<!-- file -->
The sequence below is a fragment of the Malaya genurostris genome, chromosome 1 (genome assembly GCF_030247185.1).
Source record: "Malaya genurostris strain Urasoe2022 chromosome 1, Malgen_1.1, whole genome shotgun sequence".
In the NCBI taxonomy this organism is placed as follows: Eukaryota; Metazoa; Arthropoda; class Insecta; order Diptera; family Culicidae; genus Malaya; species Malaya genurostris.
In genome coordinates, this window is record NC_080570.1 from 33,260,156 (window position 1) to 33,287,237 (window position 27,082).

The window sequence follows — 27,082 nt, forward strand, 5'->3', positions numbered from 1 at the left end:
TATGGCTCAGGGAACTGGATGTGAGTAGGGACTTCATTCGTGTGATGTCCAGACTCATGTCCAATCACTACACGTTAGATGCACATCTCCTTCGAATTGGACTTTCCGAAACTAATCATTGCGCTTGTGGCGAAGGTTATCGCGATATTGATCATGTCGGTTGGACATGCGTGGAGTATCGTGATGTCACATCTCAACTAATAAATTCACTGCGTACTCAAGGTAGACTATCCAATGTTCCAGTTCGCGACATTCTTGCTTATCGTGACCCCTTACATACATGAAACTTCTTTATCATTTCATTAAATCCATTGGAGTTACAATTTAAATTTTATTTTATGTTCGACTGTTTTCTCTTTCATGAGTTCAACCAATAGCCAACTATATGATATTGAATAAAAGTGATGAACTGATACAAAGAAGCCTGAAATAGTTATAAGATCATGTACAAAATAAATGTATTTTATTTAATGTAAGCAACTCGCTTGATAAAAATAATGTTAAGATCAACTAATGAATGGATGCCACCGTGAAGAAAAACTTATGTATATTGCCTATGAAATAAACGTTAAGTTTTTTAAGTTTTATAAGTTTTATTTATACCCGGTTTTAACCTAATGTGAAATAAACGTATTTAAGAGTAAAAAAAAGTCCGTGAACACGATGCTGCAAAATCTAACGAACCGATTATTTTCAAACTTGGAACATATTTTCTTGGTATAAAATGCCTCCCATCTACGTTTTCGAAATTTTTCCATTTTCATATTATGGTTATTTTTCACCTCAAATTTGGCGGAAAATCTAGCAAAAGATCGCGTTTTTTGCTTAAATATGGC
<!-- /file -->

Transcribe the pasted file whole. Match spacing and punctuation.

The sequence below is a fragment of the Malaya genurostris genome, chromosome 1 (genome assembly GCF_030247185.1).
Source record: "Malaya genurostris strain Urasoe2022 chromosome 1, Malgen_1.1, whole genome shotgun sequence".
In the NCBI taxonomy this organism is placed as follows: Eukaryota; Metazoa; Arthropoda; class Insecta; order Diptera; family Culicidae; genus Malaya; species Malaya genurostris.
In genome coordinates, this window is record NC_080570.1 from 33,260,156 (window position 1) to 33,287,237 (window position 27,082).

The window sequence follows — 27,082 nt, forward strand, 5'->3', positions numbered from 1 at the left end:
TATGGCTCAGGGAACTGGATGTGAGTAGGGACTTCATTCGTGTGATGTCCAGACTCATGTCCAATCACTACACGTTAGATGCACATCTCCTTCGAATTGGACTTTCCGAAACTAATCATTGCGCTTGTGGCGAAGGTTATCGCGATATTGATCATGTCGGTTGGACATGCGTGGAGTATCGTGATGTCACATCTCAACTAATAAATTCACTGCGTACTCAAGGTAGACTATCCAATGTTCCAGTTCGCGACATTCTTGCTTATCGTGACCCCTTACATACATGAAACTTCTTTATCATTTCATTAAATCCATTGGAGTTACAATTTAAATTTTATTTTATGTTCGACTGTTTTCTCTTTCATGAGTTCAACCAATAGCCAACTATATGATATTGAATAAAAGTGATGAACTGATACAAAGAAGCCTGAAATAGTTATAAGATCATGTACAAAATAAATGTATTTTATTTAATGTAAGCAACTCGCTTGATAAAAATAATGTTAAGATCAACTAATGAATGGATGCCACCGTGAAGAAAAACTTATGTATATTGCCTATGAAATAAACGTTAAGTTTTTTAAGTTTTATAAGTTTTATTTATACCCGGTTTTAACCTAATGTGAAATAAACGTATTTAAGAGTAAAAAAAAGTCCGTGAACACGATGCTGCAAAATCTAACGAACCGATTATTTTCAAACTTGGAACATATTTTCTTGGTATAAAATGCCTCCCATCTACGTTTTCGAAATTTTTCCATTTTCATATTATGGTTATTTTTCACCTCAAATTTGGCGGAAAATCTAGCAAAAGATCGCGTTTTTTGCTTAAATATGGC